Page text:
Brien Poffenberger, president of the Hagerstown-Washington County Chamber of Commerce, urged business owners to plan ahead.

“For any disaster preparedness, the analogy would be your home. What you would do is inventory the things that would be important to keep your business running,” he said.

If your business depends on a key ingredient or a specific transportation route, Poffenberger said, plan have a backup or alternative that will allow business to continue. If your business relies on a key employee, develop a Plan B in case that employee is stranded by severe weather. Or attacked by a zombie.

“Your zombie attack is the metaphor for the Hurricane Sandy you never even imagined,” he said, “You simply go to higher ground. You shutter the store, go to higher ground and minimize your losses.”

Poffenberger compared a zombie attack to a natural disaster on a farm: A wheat farmer in the 1870s sees locusts coming; he grabs Grandma and the family and gets in his storm shelter.

“You batten down the hatches and ride out the storm, and then you go from preparedness to recovery,” he said.

And don’t forget to let your customers know you’re still in business after the disaster, he added.

“The importance of a communications plan is part and parcel of a preparedness plan,” he said. “A grocery store, a gas station, Meritus, the newspaper. They need to let people know what they can expect going forward.”


How to prepare for real-life disasters in the Tri-State area

As a starting point for emergency preparedness, City of Hagerstown spokeswoman Erin Wolfe  recommended citizens follow FEMA’s guidelines for emergency supplies.
Recommended items to include in a basic emergency supply kit:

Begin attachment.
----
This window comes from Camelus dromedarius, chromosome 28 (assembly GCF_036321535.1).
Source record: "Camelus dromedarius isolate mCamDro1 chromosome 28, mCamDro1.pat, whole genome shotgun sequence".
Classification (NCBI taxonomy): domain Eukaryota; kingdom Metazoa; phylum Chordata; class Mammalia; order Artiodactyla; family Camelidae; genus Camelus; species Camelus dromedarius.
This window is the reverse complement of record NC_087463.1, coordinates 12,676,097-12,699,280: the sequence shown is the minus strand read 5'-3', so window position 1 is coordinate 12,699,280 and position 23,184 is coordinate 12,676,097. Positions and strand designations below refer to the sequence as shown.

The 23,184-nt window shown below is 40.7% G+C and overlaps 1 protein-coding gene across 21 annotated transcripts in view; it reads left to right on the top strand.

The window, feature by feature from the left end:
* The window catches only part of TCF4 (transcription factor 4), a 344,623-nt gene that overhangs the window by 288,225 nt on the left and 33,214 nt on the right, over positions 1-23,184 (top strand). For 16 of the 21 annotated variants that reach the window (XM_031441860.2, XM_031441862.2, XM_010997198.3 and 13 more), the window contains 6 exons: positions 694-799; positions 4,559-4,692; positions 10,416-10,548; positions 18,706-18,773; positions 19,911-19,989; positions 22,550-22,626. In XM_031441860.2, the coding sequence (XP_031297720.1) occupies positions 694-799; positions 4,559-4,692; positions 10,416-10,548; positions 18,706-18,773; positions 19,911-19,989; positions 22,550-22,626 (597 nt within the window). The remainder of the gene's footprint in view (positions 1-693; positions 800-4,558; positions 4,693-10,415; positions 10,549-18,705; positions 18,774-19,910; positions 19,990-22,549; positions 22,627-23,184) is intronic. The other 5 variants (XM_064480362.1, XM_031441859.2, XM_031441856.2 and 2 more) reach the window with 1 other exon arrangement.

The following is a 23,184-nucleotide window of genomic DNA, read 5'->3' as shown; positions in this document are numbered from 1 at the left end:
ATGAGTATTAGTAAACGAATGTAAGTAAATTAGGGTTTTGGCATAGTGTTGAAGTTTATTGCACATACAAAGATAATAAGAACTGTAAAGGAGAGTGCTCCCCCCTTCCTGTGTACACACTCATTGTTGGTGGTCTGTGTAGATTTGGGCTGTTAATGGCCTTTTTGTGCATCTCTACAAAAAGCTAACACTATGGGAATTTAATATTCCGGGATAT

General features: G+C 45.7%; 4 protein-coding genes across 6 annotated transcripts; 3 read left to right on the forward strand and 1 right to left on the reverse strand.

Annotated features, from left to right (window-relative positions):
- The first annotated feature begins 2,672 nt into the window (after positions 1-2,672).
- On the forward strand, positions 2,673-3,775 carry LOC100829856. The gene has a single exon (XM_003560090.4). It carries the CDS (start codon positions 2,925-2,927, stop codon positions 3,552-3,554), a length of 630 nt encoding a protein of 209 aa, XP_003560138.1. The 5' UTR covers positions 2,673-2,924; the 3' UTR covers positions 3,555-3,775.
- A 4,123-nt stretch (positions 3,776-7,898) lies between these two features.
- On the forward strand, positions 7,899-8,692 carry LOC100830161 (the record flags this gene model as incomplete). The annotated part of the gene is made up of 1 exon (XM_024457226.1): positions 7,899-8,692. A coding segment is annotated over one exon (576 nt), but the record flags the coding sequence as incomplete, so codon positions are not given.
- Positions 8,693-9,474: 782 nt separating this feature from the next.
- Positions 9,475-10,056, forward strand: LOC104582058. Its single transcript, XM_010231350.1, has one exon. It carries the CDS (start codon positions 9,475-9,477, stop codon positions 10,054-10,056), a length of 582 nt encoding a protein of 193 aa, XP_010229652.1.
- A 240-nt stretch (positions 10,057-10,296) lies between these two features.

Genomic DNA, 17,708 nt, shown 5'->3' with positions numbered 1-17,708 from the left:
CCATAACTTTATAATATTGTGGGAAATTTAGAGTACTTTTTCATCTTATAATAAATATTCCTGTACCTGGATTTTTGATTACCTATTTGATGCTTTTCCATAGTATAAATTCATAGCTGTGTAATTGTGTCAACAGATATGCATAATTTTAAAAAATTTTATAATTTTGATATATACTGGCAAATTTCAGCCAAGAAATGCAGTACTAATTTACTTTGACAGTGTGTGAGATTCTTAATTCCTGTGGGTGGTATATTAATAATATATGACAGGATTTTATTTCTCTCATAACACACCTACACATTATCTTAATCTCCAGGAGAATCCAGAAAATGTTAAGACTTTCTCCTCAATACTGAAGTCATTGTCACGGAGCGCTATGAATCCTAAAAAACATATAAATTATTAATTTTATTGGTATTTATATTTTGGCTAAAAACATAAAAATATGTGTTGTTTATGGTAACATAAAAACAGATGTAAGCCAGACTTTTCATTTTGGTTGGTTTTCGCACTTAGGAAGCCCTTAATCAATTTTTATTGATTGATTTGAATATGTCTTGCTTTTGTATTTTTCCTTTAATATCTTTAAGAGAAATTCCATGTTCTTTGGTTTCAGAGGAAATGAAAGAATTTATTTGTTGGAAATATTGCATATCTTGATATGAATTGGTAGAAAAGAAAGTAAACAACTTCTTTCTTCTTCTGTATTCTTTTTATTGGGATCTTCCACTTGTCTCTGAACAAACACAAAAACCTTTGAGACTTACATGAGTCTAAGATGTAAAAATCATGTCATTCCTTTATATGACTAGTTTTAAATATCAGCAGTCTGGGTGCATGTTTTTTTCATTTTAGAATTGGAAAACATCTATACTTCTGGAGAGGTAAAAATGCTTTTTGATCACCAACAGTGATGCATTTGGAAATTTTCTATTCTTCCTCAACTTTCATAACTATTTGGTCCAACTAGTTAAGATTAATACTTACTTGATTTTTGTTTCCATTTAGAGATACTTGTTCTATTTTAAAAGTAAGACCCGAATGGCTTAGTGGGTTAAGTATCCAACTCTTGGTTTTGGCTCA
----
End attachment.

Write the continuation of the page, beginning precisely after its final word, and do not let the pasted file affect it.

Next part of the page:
•  Water, one gallon of water per person per day for at least three days, for drinking and sanitation
  •  Food, at least a three-day supply of non-perishable food; and a can opener for opening cans
  •  Battery-powered or hand-cranked radio and a NOAA Weather Radio with tone alert; and extra batteries for both
  •  Flashlight and extra batteries
  •  First aid kit
  •  Whistle to signal for help
  •  Dust mask, to help filter contaminated air
  •  Plastic sheeting and duct tape to shelter in place
  •   Moist towelettes, garbage bags and plastic ties for personal sanitation
  •  Wrench or pliers to turn off utilities
  •  Local maps
  • Additional items to consider adding to an emergency supply kit:
  •  Prescription medications and glasses
  •  Infant formula and diapers
  •  Pet food and extra water for your pet
  •  Important family documents such as copies of insurance policies, identification and bank account records in a waterproof, portable container
  •  Cash or traveler’s checks and change
  •  Sleeping bag or warm blanket for each person.
  •  Complete change of clothing including a long sleeved shirt, long pants and sturdy shoes. Consider additional clothing if you live in a cold-weather climate.
  •  Matches in a waterproof container
  •  Feminine supplies and personal hygiene items
— U.S. Federal Emergency Management Agency


Nine disaster scenarios that could happen in the Tri-State area